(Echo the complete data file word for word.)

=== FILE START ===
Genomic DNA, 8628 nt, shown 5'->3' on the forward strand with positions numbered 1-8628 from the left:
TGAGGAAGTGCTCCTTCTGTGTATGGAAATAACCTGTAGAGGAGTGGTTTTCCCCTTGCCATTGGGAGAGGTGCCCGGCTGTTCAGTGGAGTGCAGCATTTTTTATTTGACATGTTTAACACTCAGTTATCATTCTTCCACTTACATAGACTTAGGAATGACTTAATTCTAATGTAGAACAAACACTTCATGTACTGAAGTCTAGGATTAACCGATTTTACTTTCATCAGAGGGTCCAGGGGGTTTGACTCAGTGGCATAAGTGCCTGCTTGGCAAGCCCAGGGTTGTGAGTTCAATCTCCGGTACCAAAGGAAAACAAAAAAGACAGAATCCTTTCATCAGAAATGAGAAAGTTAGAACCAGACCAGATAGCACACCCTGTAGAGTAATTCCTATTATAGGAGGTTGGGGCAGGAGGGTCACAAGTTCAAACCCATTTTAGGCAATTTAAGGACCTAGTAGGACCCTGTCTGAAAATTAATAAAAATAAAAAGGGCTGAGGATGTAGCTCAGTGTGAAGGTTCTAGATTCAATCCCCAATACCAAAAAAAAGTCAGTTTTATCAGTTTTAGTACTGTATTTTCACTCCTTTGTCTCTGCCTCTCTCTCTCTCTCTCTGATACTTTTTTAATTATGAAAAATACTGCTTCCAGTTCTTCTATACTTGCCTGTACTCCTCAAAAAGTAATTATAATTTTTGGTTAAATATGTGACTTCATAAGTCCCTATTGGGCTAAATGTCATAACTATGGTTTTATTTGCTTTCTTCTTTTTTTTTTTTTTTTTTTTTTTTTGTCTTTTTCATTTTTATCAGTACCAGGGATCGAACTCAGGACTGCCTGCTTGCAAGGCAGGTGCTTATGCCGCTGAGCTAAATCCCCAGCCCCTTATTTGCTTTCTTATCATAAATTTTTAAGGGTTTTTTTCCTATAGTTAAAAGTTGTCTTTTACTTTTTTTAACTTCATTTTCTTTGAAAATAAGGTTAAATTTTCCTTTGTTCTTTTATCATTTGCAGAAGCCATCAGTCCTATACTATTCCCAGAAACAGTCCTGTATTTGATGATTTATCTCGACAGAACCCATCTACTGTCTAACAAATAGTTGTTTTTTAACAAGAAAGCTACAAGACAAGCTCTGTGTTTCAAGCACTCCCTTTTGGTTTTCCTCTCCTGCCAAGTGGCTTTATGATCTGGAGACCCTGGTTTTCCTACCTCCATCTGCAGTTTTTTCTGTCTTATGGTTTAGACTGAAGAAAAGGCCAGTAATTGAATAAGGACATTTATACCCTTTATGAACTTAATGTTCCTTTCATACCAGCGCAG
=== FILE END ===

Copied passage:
Genomic DNA, 8628 nt, shown 5'->3' on the forward strand with positions numbered 1-8628 from the left:
TGAGGAAGTGCTCCTTCTGTGTATGGAAATAACCTGTAGAGGAGTGGTTTTCCCCTTGCCATTGGGAGAGGTGCCCGGCTGTTCAGTGGAGTGCAGCATTTTTTATTTGACATGTTTAACACTCAGTTATCATTCTTCCACTTACATAGACTTAGGAATGACTTAATTCTAATGTAGAACAAACACTTCATGTACTGAAGTCTAGGATTAACCGATTTTACTTTCATCAGAGGGTCCAGGGGGTTTGACTCAGTGGCATAAGTGCCTGCTTGGCAAGCCCAGGGTTGTGAGTTCAATCTCCGGTACCAAAGGAAAACAAAAAAGACAGAATCCTTTCATCAGAAATGAGAAAGTTAGAACCAGACCAGATAGCACACCCTGTAGAGTAATTCCTATTATAGGAGGTTGGGGCAGGAGGGTCACAAGTTCAAACCCATTTTAGGCAATTTAAGGACCTAGTAGGACCCTGTCTGAAAATTAATAAAAATAAAAAGGGCTGAGGATGTAGCTCAGTGTGAAGGTTCTAGATTCAATCCCCAATACCAAAAAAAAGTCAGTTTTATCAGTTTTAGTACTGTATTTTCACTCCTTTGTCTCTGCCTCTCTCTCTCTCTCTCTGATACTTTTTTAATTATGAAAAATACTGCTTCCAGTTCTTCTATACTTGCCTGTACTCCTCAAAAAGTAATTATAATTTTTGGTTAAATATGTGACTTCATAAGTCCCTATTGGGCTAAATGTCATAACTATGGTTTTATTTGCTTTCTTCTTTTTTTTTTTTTTTTTTTTTTTTTGTCTTTTTCATTTTTATCAGTACCAGGGATCGAACTCAGGACTGCCTGCTTGCAAGGCAGGTGCTTATGCCGCTGAGCTAAATCCCCAGCCCCTTATTTGCTTTCTTATCATAAATTTTTAAGGGTTTTTTTCCTATAGTTAAAAGTTGTCTTTTACTTTTTTTAACTTCATTTTCTTTGAAAATAAGGTTAAATTTTCCTTTGTTCTTTTATCATTTGCAGAAGCCATCAGTCCTATACTATTCCCAGAAACAGTCCTGTATTTGATGATTTATCTCGACAGAACCCATCTACTGTCTAACAAATAGTTGTTTTTTAACAAGAAAGCTACAAGACAAGCTCTGTGTTTCAAGCACTCCCTTTTGGTTTTCCTCTCCTGCCAAGTGGCTTTATGATCTGGAGACCCTGGTTTTCCTACCTCCATCTGCAGTTTTTTCTGTCTTATGGTTTAGACTGAAGAAAAGGCCAGTAATTGAATAAGGACATTTATACCCTTTATGAACTTAATGTTCCTTTCATACCAGCGCAG